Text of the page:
2.2. Brain shop
This septum of the dura separates the occipital lobes and the cerebellum. Protects the midbrain. It also delimits and protects the trigeminal nerve.
2.3. Cerebellar sickle
Like the sickle in the brain, this septum maintains one of the brain structures divided into two halves. In this case, this partition keeps the two cerebellar hemispheres separate.
2.4. Pituitary store
It is a partition that surrounds the Turkish chair, Part of the skull where the pituitary gland is located, to which it protects.
The existence of the dura mater is a great advantage for human survival. The main functions of this membrane, although they have been seen above, are as follows.
1. Protects the brain and spinal cord
The main function of the dura and other meninges is to protect the nervous system. This protection is given both at the biological level, because it acts as a filter that makes it difficult for the entry of external harmful agents, and at the physical level, because between the presence of the skull, the membrane itself and the liquid cerebrospinal is difficult. that beatings can affect and injure the brain.
2. It helps maintain the shape of the brain
The division into cells of the cranial cavity, which occurs through the partitions of the dura mater, it helps maintain the structure of different locations and parts of the brain, As well as its general shape.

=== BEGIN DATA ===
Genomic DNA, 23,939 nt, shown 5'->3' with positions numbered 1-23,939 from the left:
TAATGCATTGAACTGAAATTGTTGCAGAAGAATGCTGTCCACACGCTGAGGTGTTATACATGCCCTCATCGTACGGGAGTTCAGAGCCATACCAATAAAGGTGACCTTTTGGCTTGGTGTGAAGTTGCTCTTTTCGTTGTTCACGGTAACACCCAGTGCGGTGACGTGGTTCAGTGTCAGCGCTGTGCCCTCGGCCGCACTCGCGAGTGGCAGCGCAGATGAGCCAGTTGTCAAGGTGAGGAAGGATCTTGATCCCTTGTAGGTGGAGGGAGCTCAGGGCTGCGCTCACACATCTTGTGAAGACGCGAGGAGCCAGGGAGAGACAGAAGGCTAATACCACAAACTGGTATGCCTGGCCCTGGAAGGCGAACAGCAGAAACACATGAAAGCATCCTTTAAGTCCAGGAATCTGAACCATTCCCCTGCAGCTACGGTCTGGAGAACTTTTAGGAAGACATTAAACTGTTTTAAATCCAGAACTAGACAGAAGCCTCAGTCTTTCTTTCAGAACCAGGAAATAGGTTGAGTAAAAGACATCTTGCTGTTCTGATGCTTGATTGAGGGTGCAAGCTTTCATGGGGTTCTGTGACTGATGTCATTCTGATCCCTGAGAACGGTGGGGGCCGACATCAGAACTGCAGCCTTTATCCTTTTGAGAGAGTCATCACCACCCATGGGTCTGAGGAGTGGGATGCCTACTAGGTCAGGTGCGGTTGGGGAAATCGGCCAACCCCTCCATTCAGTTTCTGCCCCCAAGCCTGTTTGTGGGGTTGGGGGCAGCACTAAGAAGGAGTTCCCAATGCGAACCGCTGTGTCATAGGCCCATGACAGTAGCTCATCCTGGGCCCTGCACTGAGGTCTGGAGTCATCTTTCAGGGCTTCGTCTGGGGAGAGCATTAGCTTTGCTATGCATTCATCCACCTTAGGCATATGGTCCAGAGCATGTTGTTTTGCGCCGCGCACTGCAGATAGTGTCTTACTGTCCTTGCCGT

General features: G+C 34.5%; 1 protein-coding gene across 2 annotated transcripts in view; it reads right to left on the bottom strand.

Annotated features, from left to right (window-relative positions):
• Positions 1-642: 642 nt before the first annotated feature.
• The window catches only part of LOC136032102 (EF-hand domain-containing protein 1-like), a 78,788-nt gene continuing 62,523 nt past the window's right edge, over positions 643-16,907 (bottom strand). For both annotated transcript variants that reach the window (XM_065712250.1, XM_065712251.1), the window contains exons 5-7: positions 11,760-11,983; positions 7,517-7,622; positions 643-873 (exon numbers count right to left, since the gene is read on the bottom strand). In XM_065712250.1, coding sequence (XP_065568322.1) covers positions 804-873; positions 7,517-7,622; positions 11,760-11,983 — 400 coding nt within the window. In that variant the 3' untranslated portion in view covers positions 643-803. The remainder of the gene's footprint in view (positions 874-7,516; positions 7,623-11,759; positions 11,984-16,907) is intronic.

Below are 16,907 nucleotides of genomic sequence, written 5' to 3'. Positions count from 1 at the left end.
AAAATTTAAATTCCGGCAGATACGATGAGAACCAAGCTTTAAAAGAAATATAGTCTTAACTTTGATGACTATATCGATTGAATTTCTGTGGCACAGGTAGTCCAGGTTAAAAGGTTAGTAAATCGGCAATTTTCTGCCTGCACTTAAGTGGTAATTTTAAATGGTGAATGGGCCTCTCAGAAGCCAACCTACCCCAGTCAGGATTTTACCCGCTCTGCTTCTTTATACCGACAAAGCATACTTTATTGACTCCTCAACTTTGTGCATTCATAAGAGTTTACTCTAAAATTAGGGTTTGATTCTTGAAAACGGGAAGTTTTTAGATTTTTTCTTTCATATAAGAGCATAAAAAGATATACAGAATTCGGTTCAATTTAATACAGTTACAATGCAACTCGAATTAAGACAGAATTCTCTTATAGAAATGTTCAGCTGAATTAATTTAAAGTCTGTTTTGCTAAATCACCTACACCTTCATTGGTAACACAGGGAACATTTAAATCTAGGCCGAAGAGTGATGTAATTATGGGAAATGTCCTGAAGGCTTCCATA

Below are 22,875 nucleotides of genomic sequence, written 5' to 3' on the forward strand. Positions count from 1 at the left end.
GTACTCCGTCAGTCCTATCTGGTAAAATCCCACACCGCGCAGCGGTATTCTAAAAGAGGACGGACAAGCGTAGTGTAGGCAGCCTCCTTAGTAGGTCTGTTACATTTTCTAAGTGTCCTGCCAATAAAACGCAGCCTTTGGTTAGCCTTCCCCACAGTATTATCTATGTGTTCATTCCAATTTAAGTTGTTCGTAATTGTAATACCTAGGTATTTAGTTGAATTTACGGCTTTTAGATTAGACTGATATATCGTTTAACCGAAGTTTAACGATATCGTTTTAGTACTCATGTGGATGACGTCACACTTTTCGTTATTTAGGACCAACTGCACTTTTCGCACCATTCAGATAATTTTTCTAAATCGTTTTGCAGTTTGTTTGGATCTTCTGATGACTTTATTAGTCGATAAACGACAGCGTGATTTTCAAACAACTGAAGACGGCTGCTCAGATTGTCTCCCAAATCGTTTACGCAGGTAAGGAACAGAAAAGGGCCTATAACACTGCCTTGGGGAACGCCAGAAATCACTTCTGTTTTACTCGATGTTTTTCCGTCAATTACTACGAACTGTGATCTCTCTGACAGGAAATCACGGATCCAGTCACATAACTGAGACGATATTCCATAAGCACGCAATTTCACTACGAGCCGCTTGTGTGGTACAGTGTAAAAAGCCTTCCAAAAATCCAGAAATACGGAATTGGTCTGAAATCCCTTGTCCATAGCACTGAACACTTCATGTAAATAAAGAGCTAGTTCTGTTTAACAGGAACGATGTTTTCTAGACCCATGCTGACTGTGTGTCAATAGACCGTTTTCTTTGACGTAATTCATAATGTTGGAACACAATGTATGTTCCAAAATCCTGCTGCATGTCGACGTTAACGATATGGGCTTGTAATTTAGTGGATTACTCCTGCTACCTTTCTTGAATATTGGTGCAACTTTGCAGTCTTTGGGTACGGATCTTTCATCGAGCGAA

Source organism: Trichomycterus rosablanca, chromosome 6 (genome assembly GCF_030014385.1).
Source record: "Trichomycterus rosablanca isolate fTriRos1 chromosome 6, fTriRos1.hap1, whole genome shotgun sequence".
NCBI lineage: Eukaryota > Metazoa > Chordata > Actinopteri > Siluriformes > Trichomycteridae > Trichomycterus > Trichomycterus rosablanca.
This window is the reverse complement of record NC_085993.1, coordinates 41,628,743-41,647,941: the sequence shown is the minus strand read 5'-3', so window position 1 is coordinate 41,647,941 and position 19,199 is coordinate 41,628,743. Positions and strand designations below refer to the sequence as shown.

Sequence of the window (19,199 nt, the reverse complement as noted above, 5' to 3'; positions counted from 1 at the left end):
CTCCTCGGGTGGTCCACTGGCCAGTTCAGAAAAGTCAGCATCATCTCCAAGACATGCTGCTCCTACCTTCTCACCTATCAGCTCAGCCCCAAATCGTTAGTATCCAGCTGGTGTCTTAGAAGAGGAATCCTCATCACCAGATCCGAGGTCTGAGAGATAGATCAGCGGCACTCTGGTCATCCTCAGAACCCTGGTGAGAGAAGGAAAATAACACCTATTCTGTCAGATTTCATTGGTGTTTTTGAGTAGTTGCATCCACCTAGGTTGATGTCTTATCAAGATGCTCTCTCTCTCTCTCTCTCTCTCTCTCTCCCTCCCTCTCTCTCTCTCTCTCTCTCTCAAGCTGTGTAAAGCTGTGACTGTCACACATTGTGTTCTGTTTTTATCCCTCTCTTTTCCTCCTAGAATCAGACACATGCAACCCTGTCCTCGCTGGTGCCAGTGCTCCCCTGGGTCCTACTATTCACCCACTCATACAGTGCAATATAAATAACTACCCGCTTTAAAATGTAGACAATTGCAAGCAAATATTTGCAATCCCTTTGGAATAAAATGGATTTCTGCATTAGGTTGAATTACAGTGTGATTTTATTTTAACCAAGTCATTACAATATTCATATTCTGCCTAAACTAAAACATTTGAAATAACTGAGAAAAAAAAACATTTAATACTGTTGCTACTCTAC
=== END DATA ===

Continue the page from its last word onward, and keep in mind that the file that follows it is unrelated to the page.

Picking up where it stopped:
3. Prevents movement of brain mass
The presence of the meninges keeps the brain in place, Limit the displacement which could occur before the simple movement of the body.
4. irrigate the brain
In the dura there is a large number of blood vessels, Especially those which are responsible for returning to the heart the blood from which the brain has already consumed nutrients, that is to say the veins. Thus, this layer of the meninges plays an important role in the proper functioning of a large part of the central nervous system and can drain excess blood.
However, this function of the dura also exposes it to risks in the form of pathologies, such as very dangerous aneurysms, meningitis-type infections or even ischemia.
5. Perception of pain and brain tension
The dura and the rest of the meninges are innervated by different nerves, containing a large number of receptors. These receptors are a physiological detection mechanism for brain problems. They allow for example to perceive the pain associated with the pressure of the brain against the skull, and are even the main culprits that suffer from headaches.
This function is especially vital for survival, because the brain itself does not have receptors that can warn of the onset of internal disease. In other words, without the presence of meninges, we would not be able to detect headaches. warn of problems and give us time to react shortly before very delicate areas of the nervous system are damaged.
- Kandel, ER; Schwartz, JH; Jessell, TM (2001). Principles of neuroscience. Madrid: McGraw Hill
- Martinez, F .; Tomorrow, G .; Panuncio, A. and Laza, S. (2008). Anatomo-clinical examination of the meninges and intracranial spaces with particular reference to chronic subdural hematoma. Mexican Journal of Neuroscience: 9 (1): 17-60.